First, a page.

Aliph has unveiled the Jawbone Era, the next generation of the company’s high-end Bluetooth headsets. Not only does it boast the company’s noise-cancellation technology, but it is the first Bluetooth headset with an accelerometer.

The device, which will retail for $129.99, has a similar look and feel to the Jawbone Icon, but comes with a slew of new features. The most important one is NoiseAssassin 3.0, an update to its military-grade noise-cancellation technology. Aliph says the Era is also capable of playing HD audio. The rationale behind the improvement in sound technology is that people not only want to make calls with their device, but listen to music and their apps.

Now, users can simply tap the headset twice to answer and end calls, a feature the company calls “TapTap.” Shaking the Era four times, “ShakeShake,” will place the Bluetooth device into pairing mode.

These are the only accelerometer features available for the Jawbone Era currently, but Aliph promises to add more actions in the near future. While TapTap works almost flawlessly (we’ve been testing the device), the Era still comes with the Icon’s top button for answering and ending calls, as well as initiating voice commands.

Aliph has added a slew of new voice-to-text features to the Jawbone Era as well. Like the Icon, it can utilize MyTalk, which lets users access their contacts and even mobile apps through voice commands. Users can even post tweets via MyTalk, if they really want to tell the world about the massive traffic jam they’re stuck in.

New to the Era is the ability to upload one’s entire address book to the Era’s flash memory. The advantage of this feature is that this enables voice-based caller ID. When people receive a call from someone in their in contact list, the Jawbone Era will read the caller’s name, most likely in a human voice. That’s because Aliph has hired a female voice actor to read off thousands of common first and last names. In fact, the voice actor comes into the studio weekly and reads off the most common first and last names not yet added to Aliph’s system. For names Era doesn’t recognize, it falls back to a Nuance-based computer voice.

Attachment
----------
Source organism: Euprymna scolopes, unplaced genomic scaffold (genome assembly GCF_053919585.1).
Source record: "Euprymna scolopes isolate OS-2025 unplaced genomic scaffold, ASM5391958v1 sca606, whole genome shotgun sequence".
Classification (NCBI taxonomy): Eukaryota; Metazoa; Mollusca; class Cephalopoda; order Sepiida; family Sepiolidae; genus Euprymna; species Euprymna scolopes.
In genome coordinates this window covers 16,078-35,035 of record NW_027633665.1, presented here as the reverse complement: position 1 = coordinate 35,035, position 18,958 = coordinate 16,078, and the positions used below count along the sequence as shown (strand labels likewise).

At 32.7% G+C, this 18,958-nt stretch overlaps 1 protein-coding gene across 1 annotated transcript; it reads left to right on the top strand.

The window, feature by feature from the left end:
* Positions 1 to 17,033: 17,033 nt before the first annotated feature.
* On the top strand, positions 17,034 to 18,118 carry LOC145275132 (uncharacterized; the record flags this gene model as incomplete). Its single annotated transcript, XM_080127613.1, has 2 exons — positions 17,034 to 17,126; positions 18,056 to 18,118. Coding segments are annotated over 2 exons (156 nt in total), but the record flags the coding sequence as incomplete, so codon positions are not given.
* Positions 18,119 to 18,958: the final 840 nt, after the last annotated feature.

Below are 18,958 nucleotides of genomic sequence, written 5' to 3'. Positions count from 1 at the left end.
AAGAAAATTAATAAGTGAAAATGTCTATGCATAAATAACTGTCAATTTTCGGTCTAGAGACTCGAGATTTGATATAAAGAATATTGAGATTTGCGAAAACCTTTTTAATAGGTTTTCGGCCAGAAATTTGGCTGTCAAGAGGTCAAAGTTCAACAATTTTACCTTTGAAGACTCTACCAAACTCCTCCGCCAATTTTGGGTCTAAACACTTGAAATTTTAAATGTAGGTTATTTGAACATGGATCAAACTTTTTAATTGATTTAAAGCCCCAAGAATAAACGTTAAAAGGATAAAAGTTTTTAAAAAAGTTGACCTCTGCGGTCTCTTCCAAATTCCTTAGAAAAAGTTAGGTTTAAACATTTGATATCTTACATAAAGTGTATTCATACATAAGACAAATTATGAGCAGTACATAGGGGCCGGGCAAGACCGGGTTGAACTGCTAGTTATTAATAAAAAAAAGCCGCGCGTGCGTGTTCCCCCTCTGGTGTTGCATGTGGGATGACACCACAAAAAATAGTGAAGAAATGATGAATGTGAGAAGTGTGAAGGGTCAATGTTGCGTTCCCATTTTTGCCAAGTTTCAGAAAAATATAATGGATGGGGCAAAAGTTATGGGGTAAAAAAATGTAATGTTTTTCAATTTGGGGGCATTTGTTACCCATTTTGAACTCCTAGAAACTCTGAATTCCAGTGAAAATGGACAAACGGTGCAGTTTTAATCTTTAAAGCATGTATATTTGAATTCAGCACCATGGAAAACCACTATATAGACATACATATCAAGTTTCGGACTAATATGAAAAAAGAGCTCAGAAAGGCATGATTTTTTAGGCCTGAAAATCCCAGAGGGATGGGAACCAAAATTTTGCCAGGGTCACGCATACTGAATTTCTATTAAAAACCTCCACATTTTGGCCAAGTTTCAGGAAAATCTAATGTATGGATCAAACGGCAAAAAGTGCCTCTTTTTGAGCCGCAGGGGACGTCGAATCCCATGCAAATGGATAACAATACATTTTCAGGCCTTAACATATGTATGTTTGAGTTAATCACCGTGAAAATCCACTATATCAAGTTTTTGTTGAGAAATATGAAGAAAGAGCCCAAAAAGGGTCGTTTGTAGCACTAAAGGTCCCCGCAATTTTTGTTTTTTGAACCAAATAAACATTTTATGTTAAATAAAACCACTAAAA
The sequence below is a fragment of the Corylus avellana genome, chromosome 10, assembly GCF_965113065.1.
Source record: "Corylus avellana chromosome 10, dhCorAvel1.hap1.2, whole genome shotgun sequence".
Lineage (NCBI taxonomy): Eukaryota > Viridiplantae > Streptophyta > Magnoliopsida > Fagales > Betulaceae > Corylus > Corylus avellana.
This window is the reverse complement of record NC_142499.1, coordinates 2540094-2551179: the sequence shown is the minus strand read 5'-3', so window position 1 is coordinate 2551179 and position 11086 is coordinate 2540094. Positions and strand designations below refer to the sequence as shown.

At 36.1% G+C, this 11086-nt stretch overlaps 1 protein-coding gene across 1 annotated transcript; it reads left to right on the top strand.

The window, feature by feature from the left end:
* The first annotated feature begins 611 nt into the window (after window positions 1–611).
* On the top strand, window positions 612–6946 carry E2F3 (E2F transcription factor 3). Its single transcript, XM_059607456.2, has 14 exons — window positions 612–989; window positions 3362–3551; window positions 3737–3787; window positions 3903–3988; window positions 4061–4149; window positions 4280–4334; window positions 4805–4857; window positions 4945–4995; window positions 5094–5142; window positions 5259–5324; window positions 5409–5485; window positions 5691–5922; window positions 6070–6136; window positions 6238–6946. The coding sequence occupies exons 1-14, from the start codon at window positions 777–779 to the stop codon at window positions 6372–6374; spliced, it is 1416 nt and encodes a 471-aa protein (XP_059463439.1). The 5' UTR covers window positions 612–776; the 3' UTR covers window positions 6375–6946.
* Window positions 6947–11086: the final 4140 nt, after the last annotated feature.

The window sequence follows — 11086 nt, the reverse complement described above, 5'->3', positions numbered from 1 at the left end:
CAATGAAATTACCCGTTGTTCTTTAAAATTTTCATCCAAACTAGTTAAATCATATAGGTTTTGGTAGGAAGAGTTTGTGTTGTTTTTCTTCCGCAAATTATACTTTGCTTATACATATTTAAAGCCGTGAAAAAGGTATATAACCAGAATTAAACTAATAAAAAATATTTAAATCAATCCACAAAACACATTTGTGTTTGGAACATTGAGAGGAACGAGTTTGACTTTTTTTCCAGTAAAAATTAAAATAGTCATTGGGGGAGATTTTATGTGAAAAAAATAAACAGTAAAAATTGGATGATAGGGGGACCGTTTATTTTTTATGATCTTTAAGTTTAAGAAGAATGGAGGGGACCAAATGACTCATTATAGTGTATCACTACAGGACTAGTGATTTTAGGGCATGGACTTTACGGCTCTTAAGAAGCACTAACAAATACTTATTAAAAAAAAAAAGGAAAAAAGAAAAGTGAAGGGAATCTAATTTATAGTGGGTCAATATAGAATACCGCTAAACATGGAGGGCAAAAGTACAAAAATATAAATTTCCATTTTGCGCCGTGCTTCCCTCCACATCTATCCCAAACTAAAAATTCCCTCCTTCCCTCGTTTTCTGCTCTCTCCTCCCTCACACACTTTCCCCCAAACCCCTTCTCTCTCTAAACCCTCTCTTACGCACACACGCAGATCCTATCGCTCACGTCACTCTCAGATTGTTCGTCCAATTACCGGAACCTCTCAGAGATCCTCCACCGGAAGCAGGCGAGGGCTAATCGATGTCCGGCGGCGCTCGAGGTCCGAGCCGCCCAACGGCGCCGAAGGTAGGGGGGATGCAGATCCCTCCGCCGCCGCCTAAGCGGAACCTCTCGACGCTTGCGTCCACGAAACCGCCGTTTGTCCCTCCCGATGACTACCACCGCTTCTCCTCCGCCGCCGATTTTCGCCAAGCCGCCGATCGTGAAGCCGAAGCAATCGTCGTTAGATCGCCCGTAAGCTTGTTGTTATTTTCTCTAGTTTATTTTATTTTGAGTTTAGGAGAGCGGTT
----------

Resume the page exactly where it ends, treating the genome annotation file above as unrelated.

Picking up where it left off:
The device will ship on January 23 at AT&T, Best Buy and Apple stores nationwide and will come in four flavors: Midnight, Smokescreen, Shadowbox and Silver Lining.

We’ve had a chance to play with the device. Here are some photos we’ve snapped of it. Let us know, in the comments, what you think of the Era:

The Four Jawbone Eras

Jawbone Era From the Side

Jawbone Era: The Front

Jawbone Era: The Back

Jawbone Era Silver

Jawbone Era in Pairing Mode

Jawbone Era in Pairing Mode

Jawbone Era Retail Packaging

Jawbone Era VIP Packaging

This is the Jawbone Era packaging you’ll get if you order the device from the web.

Jawbone Era VIP Packaging

When you open the package…

Jawbone ERA VIP Packaging

…it opens up like a flower.

Jawbone Era

A close-up of the Era in the packaging

Jawbone Era Packaging

Here’s everything.

More About: accelerometer, gadgets, jawbone, Jawbone Era, Jawbone icon, MyTalk




IBM and ARM have announced that the two companies will be partnering on advanced semiconductor technologies designed to power the next generation of mobile gadgets.

The goal is to create 14nm chips that will be even more suited for better power management, longer battery life and better multimedia support.

This isn’t the first time that IBM and ARM have teamed up together, but this initiative is much larger in scope.

ARM will power the processor IP and it will be tuned to IBM’s manufacturing processes. This is a significant partnership for ARM, a company who licenses the technology used in practically every mobile device on the market.

The press release doesn’t give any information on when we can expect to see the fruits of this partnership but this is clearly the sort of technology that will be powering our devices in the future.

Image courtesy of iStockphoto, filonmar

More About: arm, chipsets, IBM, microprocessors, mobile processors




In an early developer build of the upcoming iPhone operating system iOS 4.3, sleuths have found evidence that Apple might introduce a social media capability called “Photo Streaming.”

According to 9to5 Mac, hidden inside that updated file system is a “Media Stream” folder, containing a “Photo Streaming” folder that contains strong evidence that it will allow iPhone users to let friends subscribe to their collections of photos, perhaps residing in the cloud.